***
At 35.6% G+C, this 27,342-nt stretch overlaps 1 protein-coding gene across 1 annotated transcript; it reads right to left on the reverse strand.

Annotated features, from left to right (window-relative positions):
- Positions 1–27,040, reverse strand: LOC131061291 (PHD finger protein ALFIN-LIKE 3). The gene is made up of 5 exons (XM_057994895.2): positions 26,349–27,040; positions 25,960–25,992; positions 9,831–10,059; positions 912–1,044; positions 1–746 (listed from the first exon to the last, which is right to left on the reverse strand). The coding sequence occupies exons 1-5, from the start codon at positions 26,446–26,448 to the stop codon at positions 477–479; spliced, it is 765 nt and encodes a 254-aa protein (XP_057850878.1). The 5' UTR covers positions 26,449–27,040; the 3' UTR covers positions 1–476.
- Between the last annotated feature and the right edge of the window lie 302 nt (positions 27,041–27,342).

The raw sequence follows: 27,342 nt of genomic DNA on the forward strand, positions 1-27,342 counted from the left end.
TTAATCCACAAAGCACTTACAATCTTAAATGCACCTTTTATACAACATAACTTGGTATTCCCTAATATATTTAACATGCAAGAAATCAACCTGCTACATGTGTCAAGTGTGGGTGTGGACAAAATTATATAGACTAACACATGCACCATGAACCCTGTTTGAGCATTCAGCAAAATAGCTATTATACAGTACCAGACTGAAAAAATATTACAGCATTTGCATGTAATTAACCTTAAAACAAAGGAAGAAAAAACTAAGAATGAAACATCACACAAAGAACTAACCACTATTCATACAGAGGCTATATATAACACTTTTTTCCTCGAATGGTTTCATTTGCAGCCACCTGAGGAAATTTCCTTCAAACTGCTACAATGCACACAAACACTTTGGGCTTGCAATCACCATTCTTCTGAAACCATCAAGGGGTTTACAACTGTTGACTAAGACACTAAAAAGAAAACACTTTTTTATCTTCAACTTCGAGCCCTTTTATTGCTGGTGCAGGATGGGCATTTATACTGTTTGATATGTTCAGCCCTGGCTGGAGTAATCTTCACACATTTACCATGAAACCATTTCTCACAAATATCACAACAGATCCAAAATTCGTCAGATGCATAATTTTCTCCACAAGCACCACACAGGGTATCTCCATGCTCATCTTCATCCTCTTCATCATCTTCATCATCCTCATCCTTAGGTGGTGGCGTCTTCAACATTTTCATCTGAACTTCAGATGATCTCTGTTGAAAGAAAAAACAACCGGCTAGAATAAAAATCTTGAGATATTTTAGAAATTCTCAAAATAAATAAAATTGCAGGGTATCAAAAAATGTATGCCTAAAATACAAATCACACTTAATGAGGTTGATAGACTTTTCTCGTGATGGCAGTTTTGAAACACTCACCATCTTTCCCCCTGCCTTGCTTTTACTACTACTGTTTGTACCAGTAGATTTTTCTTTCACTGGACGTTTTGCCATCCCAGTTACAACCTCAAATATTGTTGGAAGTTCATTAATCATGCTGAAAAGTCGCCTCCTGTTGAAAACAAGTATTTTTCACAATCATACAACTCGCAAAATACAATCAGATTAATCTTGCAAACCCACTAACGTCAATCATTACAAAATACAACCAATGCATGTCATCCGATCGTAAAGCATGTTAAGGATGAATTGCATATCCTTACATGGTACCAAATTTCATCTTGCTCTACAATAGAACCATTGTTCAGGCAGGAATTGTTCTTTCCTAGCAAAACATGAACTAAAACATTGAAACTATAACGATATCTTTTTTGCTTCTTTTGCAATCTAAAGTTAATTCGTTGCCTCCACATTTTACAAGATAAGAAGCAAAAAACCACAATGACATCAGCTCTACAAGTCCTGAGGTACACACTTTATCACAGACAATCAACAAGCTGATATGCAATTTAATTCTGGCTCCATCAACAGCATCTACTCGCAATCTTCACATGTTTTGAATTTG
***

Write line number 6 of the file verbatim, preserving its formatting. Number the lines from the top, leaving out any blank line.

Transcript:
TTAATCCACAAAGCACTTACAATCTTAAATGCACCTTTTATACAACATAACTTGGTATTCCCTAATATATTTAACATGCAAGAAATCAACCTGCTACATGTGTCAAGTGTGGGTGTGGACAAAATTATATAGACTAACACATGCACCATGAACCCTGTTTGAGCATTCAGCAAAATAGCTATTATACAGTACCAGACTGAAAAAATATTACAGCATTTGCATGTAATTAACCTTAAAACAAAGGAAGAAAAAACTAAGAATGAAACATCACACAAAGAACTAACCACTATTCATACAGAGGCTATATATAACACTTTTTTCCTCGAATGGTTTCATTTGCAGCCACCTGAGGAAATTTCCTTCAAACTGCTACAATGCACACAAACACTTTGGGCTTGCAATCACCATTCTTCTGAAACCATCAAGGGGTTTACAACTGTTGACTAAGACACTAAAAAGAAAACACTTTTTTATCTTCAACTTCGAGCCCTTTTATTGCTGGTGCAGGATGGGCATTTATACTGTTTGATATGTTCAGCCCTGGCTGGAGTAATCTTCACACATTTACCATGAAACCATTTCTCACAAATATCACAACAGATCCAAAATTCGTCAGATGCATAATTTTCTCCACAAGCACCACACAGGGTATCTCCATGCTCATCTTCATCCTCTTCATCATCTTCATCATCCTCATCCTTAGGTGGTGGCGTCTTCAACATTTTCATCTGAACTTCAGATGATCTCTGTTGAAAGAAAAAACAACCGGCTAGAATAAAAATCTTGAGATATTTTAGAAATTCTCAAAATAAATAAAATTGCAGGGTATCAAAAAATGTATGCCTAAAATACAAATCACACTTAATGAGGTTGATAGACTTTTCTCGTGATGGCAGTTTTGAAACACTCACCATCTTTCCCCCTGCCTTGCTTTTACTACTACTGTTTGTACCAGTAGATTTTTCTTTCACTGGACGTTTTGCCATCCCAGTTACAACCTCAAATATTGTTGGAAGTTCATTAATCATGCTGAAAAGTCGCCTCCTGTTGAAAACAAGTATTTTTCACAATCATACAACTCGCAAAATACAATCAGATTAATCTTGCAAACCCACTAACGTCAATCATTACAAAATACAACCAATGCATGTCATCCGATCGTAAAGCATGTTAAGGATGAATTGCATATCCTTACATGGTACCAAATTTCATCTTGCTCTACAATAGAACCATTGTTCAGGCAGGAATTGTTCTTTCCTAGCAAAACATGAACTAAAACATTGAAACTATAACGATATCTTTTTTGCTTCTTTTGCAATCTAAAGTTAATTCGTTGCCTCCACATTTTACAAGATAAGAAGCAAAAAACCACAATGACATCAGCTCTACAAGTCCTGAGGTACACACTTTATCACAGACAATCAACAAGCTGATATGCAATTTAATTCTGGCTCCATCAACAGCATCTACTCGCAATCTTCACATGTTTTGAATTTG